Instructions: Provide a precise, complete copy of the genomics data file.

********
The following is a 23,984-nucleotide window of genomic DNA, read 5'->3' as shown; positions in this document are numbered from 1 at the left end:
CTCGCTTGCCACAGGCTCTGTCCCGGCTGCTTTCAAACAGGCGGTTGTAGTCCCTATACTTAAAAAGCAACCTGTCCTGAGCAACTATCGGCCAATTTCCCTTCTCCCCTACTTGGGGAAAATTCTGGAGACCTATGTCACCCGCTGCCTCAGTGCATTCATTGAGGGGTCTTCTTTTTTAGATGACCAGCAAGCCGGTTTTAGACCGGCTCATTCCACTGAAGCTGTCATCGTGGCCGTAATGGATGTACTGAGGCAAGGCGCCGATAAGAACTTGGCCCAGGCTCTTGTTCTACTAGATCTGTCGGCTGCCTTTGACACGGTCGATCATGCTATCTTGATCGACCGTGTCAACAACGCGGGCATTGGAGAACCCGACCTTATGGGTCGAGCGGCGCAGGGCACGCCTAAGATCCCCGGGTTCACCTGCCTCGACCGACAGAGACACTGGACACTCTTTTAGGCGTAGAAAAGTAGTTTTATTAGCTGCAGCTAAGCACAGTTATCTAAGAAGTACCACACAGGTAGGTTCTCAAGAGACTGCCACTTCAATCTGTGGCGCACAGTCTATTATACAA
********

The following is a 23,984-nucleotide window of genomic DNA, read 5'->3' as shown; positions in this document are numbered from 1 at the left end:
CTCGCTTGCCACAGGCTCTGTCCCGGCTGCTTTCAAACAGGCGGTTGTAGTCCCTATACTTAAAAAGCAACCTGTCCTGAGCAACTATCGGCCAATTTCCCTTCTCCCCTACTTGGGGAAAATTCTGGAGACCTATGTCACCCGCTGCCTCAGTGCATTCATTGAGGGGTCTTCTTTTTTAGATGACCAGCAAGCCGGTTTTAGACCGGCTCATTCCACTGAAGCTGTCATCGTGGCCGTAATGGATGTACTGAGGCAAGGCGCCGATAAGAACTTGGCCCAGGCTCTTGTTCTACTAGATCTGTCGGCTGCCTTTGACACGGTCGATCATGCTATCTTGATCGACCGTGTCAACAACGCGGGCATTGGAGAACCCGACCTTATGGGTCGAGCGGCGCAGGGCACGCCTAAGATCCCCGGGTTCACCTGCCTCGACCGACAGAGACACTGGACACTCTTTTAGGCGTAGAAAAGTAGTTTTATTAGCTGCAGCTAAGCACAGTTATCTAAGAAGTACCACACAGGTAGGTTCTCAAGAGACTGCCACTTCAATCTGTGGCGCACAGTCTATTATACAA